Introduction to effective methods for exosomes isolation

Posted January 15, 2020 by Bonnibelle

Exosomes are nano-scale vesicles secreted by cells. These microvesicles are usually about 30-150 nanometers in diameter and contain important cellular molecules such as proteins and RNA.

Exosomes are nano-scale vesicles secreted by cells. These microvesicles are usually about 30-150 nanometers in diameter and contain important cellular molecules such as proteins and RNA. Previous studies have shown that exosomes can be used as diagnostic markers for cancer, neurodegenerative disease, and kidney disease. In recent years, exosomes isolation technology has made significant progress and development.

Ultracentrifugation is the most commonly used exosomal purification method. After removing dead cells and cell debris by low speed centrifugation, high-speed centrifugation is used to precipitate vesicle particles of the same size from soluble molecules such as free proteins and protein complexes purified. It is important that the exosomes be subsequently washed at least once with PBS or fresh growth medium to reduce free residual proteins therein. In addition, all centrifugation steps must be performed at 4 ° C to keep the proteases, DNase and RNases inactive.

Usually ultracentrifugation is also used in combination with a sucrose density gradient (its continuous distribution from low to high density) or a sucrose cushion (30% sucrose cushion), that is, centrifuged at 100,000-200,000 xg in a centrifuge (containing exosomes) In 120 minutes, the exosomes in the sample should be enriched in a sucrose density range of 1.13-1.19 g / mL.

Although this powerful method can obtain highly purified exosomes, there are some disadvantages. Indeed, the process of ultracentrifugation is time-consuming and labor-intensive, and requires a lot of raw materials. The biggest drawback is that repeated centrifugation operations are likely to cause damage to exosomal vesicles and reduce their quality, or soluble proteins in the sample may form aggregates and clumps with exosomes to cause contamination.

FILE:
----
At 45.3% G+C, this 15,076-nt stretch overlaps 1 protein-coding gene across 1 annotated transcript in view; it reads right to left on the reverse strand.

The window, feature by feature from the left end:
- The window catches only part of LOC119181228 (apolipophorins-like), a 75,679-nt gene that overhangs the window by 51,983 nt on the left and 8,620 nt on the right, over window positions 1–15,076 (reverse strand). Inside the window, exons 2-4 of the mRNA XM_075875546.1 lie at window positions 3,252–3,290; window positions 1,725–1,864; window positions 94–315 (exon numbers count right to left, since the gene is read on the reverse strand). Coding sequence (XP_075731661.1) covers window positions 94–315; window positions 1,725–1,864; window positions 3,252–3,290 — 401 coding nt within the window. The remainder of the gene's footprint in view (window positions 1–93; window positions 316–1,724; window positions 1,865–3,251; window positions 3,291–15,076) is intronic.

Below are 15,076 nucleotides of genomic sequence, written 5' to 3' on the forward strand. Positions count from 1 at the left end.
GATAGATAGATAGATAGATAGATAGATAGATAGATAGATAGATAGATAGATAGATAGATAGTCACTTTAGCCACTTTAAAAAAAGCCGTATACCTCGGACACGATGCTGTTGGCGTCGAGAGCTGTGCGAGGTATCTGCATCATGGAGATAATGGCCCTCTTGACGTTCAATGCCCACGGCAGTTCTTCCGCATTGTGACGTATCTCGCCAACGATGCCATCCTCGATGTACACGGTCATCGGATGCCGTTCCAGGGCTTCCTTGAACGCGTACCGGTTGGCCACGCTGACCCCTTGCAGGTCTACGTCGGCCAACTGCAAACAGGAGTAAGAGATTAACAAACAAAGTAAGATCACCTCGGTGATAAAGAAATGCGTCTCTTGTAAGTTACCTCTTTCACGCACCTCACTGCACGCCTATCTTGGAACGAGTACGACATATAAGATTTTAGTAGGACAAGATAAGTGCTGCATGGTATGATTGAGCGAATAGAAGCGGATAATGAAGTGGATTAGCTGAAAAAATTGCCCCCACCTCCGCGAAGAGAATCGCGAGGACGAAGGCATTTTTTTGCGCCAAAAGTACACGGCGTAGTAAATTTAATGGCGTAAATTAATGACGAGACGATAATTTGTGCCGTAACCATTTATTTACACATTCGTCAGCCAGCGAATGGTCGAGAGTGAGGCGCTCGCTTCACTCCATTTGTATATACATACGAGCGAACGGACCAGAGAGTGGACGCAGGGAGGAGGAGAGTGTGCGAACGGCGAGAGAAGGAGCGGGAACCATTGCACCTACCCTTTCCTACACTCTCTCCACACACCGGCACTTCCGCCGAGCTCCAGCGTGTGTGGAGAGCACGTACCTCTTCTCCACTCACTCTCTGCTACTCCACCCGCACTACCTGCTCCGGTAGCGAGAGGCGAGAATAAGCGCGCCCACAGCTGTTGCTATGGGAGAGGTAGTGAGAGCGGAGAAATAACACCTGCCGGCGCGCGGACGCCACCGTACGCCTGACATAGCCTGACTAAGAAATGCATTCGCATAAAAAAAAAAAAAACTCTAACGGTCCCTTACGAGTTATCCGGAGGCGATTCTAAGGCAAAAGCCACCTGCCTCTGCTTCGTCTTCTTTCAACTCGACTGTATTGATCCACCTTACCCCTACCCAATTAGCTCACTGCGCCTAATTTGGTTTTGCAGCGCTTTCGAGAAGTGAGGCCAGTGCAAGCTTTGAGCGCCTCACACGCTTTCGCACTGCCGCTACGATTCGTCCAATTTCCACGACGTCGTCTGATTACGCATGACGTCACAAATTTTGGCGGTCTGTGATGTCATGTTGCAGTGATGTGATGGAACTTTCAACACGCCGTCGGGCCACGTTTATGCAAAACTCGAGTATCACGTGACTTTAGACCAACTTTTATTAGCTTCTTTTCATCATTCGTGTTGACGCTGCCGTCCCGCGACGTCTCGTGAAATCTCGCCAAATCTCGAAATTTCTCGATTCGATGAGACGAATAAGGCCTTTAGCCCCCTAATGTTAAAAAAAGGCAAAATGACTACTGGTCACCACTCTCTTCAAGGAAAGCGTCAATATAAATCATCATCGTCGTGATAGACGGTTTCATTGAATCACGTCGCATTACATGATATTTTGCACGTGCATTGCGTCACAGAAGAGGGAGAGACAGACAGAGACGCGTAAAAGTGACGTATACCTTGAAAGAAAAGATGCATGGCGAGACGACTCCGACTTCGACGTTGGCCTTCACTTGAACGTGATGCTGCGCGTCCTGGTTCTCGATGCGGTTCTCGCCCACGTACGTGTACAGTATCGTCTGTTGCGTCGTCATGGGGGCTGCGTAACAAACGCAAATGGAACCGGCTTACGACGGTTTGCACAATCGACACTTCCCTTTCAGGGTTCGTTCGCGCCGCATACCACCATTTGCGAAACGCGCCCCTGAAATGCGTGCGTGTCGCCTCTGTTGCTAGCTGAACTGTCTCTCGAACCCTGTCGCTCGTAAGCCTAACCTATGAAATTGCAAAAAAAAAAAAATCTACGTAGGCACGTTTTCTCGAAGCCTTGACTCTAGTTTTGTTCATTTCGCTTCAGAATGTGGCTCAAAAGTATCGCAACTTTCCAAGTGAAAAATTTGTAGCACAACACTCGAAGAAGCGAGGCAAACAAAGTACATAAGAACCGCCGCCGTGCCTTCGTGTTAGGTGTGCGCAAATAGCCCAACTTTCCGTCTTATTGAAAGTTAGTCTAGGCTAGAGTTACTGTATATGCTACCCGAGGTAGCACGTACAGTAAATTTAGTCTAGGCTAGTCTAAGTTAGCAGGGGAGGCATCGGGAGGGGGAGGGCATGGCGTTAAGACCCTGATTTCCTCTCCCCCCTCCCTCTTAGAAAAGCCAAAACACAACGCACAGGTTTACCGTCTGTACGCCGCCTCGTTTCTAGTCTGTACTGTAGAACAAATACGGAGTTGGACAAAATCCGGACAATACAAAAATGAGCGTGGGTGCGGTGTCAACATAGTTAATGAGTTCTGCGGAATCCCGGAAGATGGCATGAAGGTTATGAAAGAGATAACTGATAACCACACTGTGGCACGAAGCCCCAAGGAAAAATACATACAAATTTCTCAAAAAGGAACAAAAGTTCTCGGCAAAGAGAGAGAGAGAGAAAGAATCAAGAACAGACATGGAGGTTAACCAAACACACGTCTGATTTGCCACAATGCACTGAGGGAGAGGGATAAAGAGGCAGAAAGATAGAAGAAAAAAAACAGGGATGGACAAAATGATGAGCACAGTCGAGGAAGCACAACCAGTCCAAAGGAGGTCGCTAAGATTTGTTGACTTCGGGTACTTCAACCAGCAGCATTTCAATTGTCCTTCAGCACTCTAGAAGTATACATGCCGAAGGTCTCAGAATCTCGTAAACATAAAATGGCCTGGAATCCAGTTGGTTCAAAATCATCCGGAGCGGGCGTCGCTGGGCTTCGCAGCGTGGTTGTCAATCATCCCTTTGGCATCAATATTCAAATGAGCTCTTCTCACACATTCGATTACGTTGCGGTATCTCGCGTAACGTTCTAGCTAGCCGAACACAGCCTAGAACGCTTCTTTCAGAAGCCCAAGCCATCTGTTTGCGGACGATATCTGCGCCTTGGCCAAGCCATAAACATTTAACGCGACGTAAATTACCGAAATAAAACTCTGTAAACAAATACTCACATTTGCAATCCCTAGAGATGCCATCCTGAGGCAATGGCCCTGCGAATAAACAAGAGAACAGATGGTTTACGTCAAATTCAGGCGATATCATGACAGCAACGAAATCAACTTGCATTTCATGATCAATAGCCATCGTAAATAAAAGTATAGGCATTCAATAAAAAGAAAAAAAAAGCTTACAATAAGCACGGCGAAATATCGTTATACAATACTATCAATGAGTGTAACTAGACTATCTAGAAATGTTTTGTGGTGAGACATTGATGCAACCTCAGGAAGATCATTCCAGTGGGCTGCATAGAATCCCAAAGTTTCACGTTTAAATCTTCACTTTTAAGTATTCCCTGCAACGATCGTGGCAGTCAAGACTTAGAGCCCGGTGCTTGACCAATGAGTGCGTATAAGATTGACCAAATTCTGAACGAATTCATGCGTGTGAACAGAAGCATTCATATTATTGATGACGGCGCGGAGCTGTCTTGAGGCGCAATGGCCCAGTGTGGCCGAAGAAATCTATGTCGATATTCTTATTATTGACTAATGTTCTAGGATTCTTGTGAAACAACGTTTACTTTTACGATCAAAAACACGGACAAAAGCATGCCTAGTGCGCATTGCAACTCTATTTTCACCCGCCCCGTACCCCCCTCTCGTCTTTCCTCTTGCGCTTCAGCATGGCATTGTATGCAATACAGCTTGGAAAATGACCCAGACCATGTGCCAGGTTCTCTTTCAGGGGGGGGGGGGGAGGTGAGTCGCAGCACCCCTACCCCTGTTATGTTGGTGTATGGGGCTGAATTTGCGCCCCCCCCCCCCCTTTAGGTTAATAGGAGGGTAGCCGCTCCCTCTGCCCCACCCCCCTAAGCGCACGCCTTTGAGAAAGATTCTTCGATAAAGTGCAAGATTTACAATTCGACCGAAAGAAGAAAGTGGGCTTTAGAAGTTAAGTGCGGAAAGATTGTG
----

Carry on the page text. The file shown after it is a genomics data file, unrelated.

Ultrafiltration centrifugation
Considering that exosomes are cystic bodies with a size of several tens of nanometers, which are larger than ordinary proteins, exosomes can also be separated according to their size, such as ultrafiltration and size exclusion chromatography (SEC).

Ultrafiltration is the selective separation of samples using ultrafiltration membranes with different retention molecular weight (MWCO). That is, the solvent, ie, some small molecular substances, is filtered to the other side of the membrane, while high relative molecular mass substances larger than the membrane pore size are retained On the ultrafiltration membrane, the purpose of separating exosomes is achieved.

This method is simple and efficient, and does not affect the biological activity of exosomes. It is the best method for studying exosomal RNA because it produces greater RNA production than ultrafiltration and precipitation methods. It is also possible to pass a nanofiltration concentrator. However, the main disadvantage of ultrafiltration is that exosomes may block the filter pores, resulting in shorter membrane life and lower separation efficiency.

Exosome membranes also adhere to each other, resulting in low separation yields and even erroneous test results. In addition, there is another interference that needs to be resolved in the method of separating exosomes based on the size of the exosomes, which is the existence of a large number of non-exosomal nanovesicles that are similar in size to the exosomes.

In SEC, the porous phase fixed in the column can also be selectively separated based on the molecular size using the principle of gravity flow. Small molecules can pass through the pores and cause later elution, while larger components (including exosomes) can be eluted early, bypassing the pores. This method can greatly maintain the integrity and biological activity of exosomes, and combine with differential centrifugation to obtain highly purified exosomes.